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Paul Hobbs Kick Ranch Syrah, Sonoma County 2005 and the Worldly Syrah Grape

Kick Ranch Syrah is Paul Hobb’s first attempt at Syrah from his Sebastopol winery located in Sonoma County. The color of this Syrah is black in the center with dark red framing the edges. The bouquet reveals scents of blueberries and graphite, with subtle notes of meat and as always with good Syrah some pepper. Black fruits and white pepper, in the background are notes of pencil shavings and meaty (think roast) flavors all framed by judicious levels of oak. The tannins are ripe and the finish is something between a Cote Rotie and a well made Shiraz. Not as heavy as a Shiraz, not as lean and powerful as a Cote-Rotie. Delicious! Decant if you can or use a Vinturi as this shut down shortly after opening and needed air to coax it back open. Wait 6 months+ to enjoy. Cheers to Paul (right)!

Now I know why many who like Syrah from Australia and the traditional northern Rhone in France do not find California Syrah as attractive as Shiraz or Hermitage (Syrah from the Northern Rhone). The best examples of Syrah in California are nothing like the ripe, almost burnt fruit of Australia. Nor is California Syrah like the leaner, more aromatic, more velvet glove with the iron fist of the Northern Rhone. California Syrah can tend to share characteristics of both Shiraz and the Rhone by varying degrees.

California Syrah flavors and aromas are more French, but the body and color is more Oz. However that may be, I like this wine style. It seems almost like a hybrid of the Rhone and Shiraz. But to understand what I mean, first you have to understand what Shiraz is and what the Northern Rhone is (Hermitage, Cote Rotie, and Cornas).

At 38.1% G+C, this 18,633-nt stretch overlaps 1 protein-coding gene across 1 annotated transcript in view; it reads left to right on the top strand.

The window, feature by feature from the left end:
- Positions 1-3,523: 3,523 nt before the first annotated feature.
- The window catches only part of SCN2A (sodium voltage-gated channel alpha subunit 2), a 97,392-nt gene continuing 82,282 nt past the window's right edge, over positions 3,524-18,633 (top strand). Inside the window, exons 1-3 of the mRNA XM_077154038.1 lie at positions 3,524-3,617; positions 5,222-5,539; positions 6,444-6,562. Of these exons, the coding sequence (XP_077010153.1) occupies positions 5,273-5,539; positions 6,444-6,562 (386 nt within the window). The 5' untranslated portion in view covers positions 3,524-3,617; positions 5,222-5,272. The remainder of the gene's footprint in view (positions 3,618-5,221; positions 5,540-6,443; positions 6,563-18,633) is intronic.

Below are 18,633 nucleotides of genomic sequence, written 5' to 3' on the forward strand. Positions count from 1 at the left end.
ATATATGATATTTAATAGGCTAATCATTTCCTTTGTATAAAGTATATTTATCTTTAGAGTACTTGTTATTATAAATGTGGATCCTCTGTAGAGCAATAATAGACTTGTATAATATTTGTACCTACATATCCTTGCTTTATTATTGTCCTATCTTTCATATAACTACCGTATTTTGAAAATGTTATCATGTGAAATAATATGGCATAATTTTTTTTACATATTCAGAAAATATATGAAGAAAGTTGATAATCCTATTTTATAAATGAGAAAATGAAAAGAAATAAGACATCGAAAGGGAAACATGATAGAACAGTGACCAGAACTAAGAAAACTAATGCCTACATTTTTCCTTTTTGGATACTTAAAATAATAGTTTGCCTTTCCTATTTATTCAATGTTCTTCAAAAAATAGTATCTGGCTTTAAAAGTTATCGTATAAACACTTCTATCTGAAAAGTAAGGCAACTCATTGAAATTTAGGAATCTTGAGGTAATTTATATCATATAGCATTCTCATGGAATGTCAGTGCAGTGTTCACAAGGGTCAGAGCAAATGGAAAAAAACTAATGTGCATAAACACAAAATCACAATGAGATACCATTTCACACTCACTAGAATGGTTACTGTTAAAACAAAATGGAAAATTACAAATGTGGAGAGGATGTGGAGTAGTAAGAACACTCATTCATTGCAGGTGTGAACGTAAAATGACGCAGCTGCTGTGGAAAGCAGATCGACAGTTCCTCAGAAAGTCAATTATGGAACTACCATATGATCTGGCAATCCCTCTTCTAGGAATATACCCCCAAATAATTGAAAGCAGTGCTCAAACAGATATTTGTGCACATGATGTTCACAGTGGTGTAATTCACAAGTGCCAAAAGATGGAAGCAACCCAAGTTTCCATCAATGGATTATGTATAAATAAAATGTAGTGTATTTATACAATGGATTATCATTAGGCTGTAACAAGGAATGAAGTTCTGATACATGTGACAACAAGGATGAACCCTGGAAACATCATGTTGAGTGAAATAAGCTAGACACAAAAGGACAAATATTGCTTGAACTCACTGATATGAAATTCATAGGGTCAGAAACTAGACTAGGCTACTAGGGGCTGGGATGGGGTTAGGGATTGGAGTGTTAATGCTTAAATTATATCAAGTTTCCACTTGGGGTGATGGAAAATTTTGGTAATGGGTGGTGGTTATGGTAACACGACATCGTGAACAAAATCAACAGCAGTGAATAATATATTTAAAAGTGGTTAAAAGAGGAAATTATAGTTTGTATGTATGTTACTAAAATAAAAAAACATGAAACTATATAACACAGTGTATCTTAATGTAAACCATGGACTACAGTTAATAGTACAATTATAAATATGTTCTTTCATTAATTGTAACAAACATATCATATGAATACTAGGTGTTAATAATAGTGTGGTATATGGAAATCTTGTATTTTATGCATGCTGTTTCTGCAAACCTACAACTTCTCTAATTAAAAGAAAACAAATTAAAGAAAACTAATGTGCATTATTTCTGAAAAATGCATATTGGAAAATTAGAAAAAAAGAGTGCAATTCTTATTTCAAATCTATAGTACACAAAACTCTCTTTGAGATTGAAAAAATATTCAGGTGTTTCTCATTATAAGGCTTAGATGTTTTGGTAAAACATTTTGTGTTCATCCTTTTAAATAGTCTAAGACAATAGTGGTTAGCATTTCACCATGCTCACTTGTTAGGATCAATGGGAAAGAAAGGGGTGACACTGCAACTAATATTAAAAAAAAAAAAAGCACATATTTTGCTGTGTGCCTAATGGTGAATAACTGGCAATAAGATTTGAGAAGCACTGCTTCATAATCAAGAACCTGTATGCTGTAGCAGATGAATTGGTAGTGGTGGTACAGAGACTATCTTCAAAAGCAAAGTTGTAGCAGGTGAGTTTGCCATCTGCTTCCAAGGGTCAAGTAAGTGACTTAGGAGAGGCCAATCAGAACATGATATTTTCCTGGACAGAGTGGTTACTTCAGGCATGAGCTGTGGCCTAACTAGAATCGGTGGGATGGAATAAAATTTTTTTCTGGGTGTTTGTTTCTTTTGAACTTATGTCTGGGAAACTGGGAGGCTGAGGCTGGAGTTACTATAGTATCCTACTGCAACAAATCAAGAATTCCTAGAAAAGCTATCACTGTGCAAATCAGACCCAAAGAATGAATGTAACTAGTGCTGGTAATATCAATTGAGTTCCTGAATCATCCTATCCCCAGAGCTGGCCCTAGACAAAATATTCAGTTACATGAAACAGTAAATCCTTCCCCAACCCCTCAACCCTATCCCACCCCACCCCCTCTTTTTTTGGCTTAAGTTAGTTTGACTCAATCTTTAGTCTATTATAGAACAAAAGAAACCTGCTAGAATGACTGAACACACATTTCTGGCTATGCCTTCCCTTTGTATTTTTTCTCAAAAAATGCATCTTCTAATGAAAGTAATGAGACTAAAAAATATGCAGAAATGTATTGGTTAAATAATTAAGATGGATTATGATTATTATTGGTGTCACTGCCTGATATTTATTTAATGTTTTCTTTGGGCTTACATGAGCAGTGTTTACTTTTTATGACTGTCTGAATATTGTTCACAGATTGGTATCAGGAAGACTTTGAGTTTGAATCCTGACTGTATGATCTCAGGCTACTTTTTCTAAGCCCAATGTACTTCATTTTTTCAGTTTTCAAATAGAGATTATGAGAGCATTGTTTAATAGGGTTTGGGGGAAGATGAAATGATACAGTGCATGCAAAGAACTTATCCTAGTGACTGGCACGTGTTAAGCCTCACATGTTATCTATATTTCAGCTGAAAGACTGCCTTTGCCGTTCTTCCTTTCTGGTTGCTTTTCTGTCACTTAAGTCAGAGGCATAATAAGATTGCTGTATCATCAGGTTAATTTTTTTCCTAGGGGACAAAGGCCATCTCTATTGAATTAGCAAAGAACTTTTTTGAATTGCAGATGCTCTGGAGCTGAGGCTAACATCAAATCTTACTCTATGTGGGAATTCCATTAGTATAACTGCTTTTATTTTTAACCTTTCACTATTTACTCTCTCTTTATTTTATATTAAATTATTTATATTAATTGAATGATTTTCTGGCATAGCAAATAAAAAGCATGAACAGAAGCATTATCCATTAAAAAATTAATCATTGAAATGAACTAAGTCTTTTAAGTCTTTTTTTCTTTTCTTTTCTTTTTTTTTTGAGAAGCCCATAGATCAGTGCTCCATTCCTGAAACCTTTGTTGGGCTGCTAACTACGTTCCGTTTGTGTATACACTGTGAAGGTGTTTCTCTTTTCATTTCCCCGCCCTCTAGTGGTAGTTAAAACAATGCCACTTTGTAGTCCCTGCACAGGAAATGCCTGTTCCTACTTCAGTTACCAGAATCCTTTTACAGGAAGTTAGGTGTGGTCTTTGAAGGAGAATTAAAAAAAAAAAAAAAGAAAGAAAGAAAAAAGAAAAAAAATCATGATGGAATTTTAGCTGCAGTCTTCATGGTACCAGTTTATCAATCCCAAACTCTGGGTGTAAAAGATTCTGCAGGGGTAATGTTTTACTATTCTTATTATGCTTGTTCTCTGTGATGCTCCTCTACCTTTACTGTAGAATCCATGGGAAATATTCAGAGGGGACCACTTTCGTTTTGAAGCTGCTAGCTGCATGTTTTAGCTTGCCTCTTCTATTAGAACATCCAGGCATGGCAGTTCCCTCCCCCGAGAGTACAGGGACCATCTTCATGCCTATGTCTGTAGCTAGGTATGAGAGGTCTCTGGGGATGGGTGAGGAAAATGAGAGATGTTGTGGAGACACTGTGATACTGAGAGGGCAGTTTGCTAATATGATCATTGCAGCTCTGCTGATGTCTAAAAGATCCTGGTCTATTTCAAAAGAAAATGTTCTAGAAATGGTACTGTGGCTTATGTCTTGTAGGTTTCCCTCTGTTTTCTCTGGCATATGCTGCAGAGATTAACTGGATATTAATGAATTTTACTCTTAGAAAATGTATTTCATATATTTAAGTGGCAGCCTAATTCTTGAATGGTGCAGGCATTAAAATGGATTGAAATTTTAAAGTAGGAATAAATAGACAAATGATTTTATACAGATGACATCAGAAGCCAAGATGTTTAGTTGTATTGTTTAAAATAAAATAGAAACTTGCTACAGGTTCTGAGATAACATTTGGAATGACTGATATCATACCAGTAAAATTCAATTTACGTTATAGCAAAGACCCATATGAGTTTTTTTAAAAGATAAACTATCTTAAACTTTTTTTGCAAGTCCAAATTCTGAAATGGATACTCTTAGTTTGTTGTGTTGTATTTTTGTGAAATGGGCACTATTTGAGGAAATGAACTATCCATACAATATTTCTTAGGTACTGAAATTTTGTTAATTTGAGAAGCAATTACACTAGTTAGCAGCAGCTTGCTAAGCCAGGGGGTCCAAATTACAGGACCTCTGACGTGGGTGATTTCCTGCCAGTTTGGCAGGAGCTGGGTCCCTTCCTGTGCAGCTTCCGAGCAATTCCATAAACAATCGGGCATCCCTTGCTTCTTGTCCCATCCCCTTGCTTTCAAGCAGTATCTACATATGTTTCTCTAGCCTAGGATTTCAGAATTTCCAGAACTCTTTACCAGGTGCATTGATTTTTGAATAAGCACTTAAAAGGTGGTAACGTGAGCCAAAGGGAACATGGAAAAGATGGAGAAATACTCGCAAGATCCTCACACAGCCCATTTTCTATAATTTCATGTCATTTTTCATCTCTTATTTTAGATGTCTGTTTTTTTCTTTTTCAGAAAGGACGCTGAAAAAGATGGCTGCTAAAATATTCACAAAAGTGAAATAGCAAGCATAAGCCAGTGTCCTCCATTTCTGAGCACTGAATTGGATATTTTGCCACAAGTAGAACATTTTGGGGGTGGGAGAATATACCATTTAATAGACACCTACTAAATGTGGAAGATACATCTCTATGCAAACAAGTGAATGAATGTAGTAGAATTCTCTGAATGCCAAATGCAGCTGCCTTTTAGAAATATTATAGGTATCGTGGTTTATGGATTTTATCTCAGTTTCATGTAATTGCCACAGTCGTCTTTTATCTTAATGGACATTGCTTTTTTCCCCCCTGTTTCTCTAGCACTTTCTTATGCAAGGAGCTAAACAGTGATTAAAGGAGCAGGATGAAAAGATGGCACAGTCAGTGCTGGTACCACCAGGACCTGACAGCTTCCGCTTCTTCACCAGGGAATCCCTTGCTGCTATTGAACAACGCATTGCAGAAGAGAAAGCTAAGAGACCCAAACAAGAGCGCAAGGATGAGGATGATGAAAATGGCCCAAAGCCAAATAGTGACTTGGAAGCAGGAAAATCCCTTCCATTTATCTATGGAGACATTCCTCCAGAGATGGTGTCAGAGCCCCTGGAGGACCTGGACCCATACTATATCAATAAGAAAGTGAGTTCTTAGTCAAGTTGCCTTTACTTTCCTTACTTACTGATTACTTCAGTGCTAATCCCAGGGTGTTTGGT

Syrah from California is typically different than Shiraz in flavor profile except for the ripe fruits, yet just as concentrated with comparable alcohol levels and lower acidity levels. In France the flavor profile is similar sans the high fruit levels. In most cases Rhone Syrah fruit shares the stage equally with mineral flavors like hot rocks, graphite and pencil shavings, as well as bacon fat, game and meat flavors with some herbs like sage, herbs de Provence and in rare cases mint sprinkled in. Hermitage, Cote Rotie and Cornas show bacon fat, roasted or stewed meats, white and black pepper, coffee, espresso, minerality, liquorice, blueberry and blackberry fruits. Shiraz gets you those fruits and some mild pepper notes, but lacks in many cases the bacon, meaty, minerality the terroir of the steep slopes of the Northern Rhone exude. Rhone wines tend to age longer and in an average year are less concentrated in body and alcohol. In fact last month Lisa and I had 3 Cote Rotie from the 1996 vintage from the great negociant Guigal: La Mouline (see left and my favorite), La Londonne and La Turque. All were incredible, showing their maturity except the La Turque which seemed more youthful and more new world in style. Each were on sale for $250 that night at the wine shop that was generous enough to be pouring samples of all 3 (We passed on purchasing). Rhone Syrah also tends to not wear out the palate as they retain their acidity better than new world Syrah. To fans of Northern Rhone wines, California Syrah can be too low in acidity and too high in alcohol, glycerin and concentration. Shiraz lovers like the alcohol, concentration and massive fruit flavors in California Syrah but likely dislike those extra mineral, gamey and herbal notes from the Rhone that they probably think is a funk of some sort. I think it just makes the wine more interesting.